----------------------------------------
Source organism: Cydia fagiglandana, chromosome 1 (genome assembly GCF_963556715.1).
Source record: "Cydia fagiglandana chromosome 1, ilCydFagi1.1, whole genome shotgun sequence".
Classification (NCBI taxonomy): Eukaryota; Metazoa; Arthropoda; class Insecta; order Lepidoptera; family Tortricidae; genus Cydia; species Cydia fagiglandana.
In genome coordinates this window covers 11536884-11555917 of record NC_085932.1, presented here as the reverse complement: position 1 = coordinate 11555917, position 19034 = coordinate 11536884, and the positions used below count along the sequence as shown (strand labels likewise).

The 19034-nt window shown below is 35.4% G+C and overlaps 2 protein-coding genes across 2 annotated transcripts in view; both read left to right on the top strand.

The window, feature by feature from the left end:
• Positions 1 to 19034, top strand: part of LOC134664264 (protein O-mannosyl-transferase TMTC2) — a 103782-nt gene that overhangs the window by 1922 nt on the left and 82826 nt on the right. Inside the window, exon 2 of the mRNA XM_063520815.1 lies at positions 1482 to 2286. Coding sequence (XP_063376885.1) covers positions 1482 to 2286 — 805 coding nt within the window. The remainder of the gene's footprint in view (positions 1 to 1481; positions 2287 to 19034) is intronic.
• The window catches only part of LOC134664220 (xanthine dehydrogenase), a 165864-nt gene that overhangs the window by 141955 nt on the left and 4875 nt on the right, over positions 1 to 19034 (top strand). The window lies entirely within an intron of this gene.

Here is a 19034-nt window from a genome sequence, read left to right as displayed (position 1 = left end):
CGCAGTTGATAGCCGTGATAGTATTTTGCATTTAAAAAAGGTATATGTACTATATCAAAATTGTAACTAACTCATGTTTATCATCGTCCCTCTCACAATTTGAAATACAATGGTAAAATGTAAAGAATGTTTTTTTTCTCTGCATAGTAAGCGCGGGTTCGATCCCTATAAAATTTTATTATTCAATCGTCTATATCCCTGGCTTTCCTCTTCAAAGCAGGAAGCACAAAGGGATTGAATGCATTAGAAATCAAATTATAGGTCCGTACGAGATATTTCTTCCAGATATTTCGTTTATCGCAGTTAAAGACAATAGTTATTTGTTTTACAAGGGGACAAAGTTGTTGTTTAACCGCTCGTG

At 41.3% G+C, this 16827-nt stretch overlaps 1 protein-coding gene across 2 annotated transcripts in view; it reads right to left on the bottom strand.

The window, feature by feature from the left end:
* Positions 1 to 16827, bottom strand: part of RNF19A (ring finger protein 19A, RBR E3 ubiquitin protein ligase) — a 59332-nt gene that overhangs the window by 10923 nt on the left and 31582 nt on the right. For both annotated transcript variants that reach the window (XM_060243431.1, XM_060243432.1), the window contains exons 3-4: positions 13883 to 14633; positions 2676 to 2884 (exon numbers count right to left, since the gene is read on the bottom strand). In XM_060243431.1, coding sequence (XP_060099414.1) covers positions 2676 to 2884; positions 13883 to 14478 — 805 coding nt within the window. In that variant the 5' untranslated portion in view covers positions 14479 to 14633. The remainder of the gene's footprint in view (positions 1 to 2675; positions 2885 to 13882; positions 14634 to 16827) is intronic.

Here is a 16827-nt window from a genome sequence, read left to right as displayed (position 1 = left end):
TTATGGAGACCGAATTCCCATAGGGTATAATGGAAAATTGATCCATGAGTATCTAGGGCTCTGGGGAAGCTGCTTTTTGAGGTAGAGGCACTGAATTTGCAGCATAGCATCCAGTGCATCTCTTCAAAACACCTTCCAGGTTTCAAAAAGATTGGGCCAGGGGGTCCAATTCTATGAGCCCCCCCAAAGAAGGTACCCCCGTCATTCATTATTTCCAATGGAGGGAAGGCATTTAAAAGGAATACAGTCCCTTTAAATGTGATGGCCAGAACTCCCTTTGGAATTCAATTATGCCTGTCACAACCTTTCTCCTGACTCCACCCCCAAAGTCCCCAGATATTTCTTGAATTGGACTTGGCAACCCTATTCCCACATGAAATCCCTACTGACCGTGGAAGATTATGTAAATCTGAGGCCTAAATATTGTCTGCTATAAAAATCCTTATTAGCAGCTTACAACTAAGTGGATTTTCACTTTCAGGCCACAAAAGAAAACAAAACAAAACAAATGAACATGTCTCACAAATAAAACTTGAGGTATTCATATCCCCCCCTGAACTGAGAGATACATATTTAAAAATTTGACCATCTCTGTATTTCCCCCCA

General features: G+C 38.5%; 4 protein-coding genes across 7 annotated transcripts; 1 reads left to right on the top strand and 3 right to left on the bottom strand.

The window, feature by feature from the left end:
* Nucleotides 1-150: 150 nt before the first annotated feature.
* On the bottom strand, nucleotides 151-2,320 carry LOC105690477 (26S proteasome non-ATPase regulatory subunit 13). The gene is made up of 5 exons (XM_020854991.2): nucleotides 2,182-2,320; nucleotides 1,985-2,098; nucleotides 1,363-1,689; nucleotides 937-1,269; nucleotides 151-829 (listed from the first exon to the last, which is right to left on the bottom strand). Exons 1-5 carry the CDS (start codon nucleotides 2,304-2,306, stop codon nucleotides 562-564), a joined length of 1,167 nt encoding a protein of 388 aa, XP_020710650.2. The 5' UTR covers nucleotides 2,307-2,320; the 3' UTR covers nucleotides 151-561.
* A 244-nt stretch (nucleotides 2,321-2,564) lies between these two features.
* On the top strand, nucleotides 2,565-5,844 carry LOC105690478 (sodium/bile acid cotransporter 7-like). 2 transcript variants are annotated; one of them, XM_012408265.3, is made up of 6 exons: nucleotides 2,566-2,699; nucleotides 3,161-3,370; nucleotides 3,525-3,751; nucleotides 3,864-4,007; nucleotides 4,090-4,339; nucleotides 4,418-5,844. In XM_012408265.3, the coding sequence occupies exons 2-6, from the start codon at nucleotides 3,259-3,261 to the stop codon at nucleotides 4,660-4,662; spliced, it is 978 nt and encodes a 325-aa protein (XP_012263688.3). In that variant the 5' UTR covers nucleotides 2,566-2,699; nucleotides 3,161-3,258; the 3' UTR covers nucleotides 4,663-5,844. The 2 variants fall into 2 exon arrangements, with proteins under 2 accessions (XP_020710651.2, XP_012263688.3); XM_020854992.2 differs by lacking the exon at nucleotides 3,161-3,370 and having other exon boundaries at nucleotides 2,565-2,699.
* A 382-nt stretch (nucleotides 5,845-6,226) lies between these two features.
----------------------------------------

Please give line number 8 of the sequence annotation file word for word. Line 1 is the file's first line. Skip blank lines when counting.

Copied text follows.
• The window catches only part of LOC134664220 (xanthine dehydrogenase), a 165864-nt gene that overhangs the window by 141955 nt on the left and 4875 nt on the right, over positions 1 to 19034 (top strand). The window lies entirely within an intron of this gene.